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Medicare and Medicaid

What Is Medicare?

Medicare is a federal health insurance program providing health care benefits to all Americans age 65 and over, as well as some disabled individuals under age 65. Eligibility for Medicare is linked to Social Security and railroad retirement benefits.

Medicare has co-payments and deductibles. A deductible is an initial amount you are responsible for paying before Medicare coverage begins. A co-payment is a percentage of the amount of covered expense you are required to pay.

What Are Medicare's Coverage Options?

Medicare has two parts:

  1. Part A (hospital insurance)
  2. Part B (medical insurance)

Part A Medicare coverage includes:

  • All normal hospital services.
  • Skilled nursing facility care.
  • Home health services, including a visiting nurse or a physical, occupational, or speech therapist.
  • Medical supplies.
  • Hospice services.

Part B Medicare coverage includes:

  • Eighty percent of reasonable charges from doctors and other health care professionals (after the annual deductible is met).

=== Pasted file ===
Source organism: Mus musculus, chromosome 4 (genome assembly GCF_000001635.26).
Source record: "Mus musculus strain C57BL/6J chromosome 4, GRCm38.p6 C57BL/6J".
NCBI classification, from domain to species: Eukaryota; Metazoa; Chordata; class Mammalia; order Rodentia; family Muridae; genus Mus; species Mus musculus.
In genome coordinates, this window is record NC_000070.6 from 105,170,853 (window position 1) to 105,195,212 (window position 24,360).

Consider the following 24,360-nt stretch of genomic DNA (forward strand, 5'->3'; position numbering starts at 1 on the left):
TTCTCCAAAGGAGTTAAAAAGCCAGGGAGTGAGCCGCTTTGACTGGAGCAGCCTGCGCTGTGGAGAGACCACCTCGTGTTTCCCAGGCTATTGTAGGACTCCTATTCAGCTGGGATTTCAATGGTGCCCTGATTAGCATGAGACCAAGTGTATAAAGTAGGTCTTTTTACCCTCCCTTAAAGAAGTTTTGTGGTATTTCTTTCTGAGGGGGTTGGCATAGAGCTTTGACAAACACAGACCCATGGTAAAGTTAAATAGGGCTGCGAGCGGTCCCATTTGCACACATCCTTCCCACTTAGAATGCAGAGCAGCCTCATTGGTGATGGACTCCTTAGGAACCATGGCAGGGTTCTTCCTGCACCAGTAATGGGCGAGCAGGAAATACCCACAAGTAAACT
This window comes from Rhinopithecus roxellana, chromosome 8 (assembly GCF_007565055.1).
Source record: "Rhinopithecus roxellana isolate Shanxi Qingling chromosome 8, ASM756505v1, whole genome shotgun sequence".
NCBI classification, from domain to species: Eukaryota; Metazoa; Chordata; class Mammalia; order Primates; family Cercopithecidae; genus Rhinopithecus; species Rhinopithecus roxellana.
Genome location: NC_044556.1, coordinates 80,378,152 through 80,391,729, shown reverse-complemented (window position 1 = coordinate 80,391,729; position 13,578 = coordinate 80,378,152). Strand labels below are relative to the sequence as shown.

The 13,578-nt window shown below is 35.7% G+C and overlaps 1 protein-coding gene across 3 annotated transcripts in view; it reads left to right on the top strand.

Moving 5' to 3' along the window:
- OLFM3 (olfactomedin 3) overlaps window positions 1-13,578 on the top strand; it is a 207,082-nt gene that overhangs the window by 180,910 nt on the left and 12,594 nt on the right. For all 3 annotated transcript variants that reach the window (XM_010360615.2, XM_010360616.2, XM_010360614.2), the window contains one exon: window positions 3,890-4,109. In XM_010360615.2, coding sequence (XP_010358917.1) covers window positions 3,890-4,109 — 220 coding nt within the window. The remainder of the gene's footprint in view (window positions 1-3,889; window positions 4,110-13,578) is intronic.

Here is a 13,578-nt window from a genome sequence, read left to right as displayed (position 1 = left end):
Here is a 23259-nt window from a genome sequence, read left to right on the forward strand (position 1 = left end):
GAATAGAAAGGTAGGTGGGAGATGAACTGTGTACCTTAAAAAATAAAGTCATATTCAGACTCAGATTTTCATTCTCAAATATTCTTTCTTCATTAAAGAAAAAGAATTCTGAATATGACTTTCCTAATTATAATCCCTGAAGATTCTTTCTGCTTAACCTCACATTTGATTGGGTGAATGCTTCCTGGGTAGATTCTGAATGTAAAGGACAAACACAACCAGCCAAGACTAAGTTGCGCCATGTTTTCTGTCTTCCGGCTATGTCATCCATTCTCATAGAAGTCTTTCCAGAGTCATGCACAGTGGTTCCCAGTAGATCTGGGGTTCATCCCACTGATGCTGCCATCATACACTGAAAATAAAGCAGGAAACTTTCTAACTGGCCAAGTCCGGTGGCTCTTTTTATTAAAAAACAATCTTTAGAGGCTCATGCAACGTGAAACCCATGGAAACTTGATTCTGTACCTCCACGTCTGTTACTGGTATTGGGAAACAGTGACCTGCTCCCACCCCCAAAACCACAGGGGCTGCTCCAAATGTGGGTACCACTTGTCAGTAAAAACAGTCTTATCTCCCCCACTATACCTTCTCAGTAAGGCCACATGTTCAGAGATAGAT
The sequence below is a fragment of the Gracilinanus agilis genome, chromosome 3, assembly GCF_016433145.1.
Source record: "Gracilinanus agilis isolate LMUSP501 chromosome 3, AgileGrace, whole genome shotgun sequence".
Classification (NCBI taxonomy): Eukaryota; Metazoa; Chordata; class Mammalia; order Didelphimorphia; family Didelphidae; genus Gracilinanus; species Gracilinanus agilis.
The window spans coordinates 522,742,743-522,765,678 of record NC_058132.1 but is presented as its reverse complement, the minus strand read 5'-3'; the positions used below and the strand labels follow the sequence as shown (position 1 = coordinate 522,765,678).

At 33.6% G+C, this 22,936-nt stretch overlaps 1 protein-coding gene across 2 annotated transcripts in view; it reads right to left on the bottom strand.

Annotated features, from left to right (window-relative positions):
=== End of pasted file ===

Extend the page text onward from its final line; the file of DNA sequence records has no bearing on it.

• Medically necessary ambulance services.
  • Physical, speech, and occupational therapy.
  • Home health care services (physician certification is necessary).
  • Medical supplies and equipment.
  • Transfusion of blood and blood components provided on an outpatient basis.
  • Outpatient surgery.

Part B Medicare benefits require that you pay a monthly premium. You must also be entitled to Part A benefits to receive Part B benefits.

Medicare part D is supplemental prescription drug coverage that is usually not part of a government program and is purchased separately from Medicare.

Medicare Coverage of Skilled Nursing Care Facilities

In order to receive care in a nursing home under Medicare:

  • You must have had a three-day hospital stay prior to admission into the skilled nursing facility.
  • You must be admitted into the skilled nursing facility within 30 days of discharge from the hospital.
  • You must enter the skilled nursing facility for treatment of the same condition for which you were hospitalized.
  • You must require daily skilled care.
  • The condition must be one that can be improved by admission to the facility.
  • The facility must be Medicare-certified.
  • Your doctor must write a care plan. The care plan must be carried out by the skilled nursing facility. (Once the patient meets the level of functioning laid out in the care plan, Medicare will no longer pay for services.)

Medicare Coverage of Home Care

In order to receive home care under Medicare:

  • You must be homebound.
  • The doctor must certify a plan of care.
  • Care must be needed on a non-continuous basis.
  • Care cannot exceed 35 hours per week or 8 hours per day.
  • Physical or speech therapy must be provided on a "necessary and reasonable" basis. There are no restrictions on the number of days or hours per week of these therapies.
  • If you qualify for home health care, you are entitled to a home health aide to provide some personal care.

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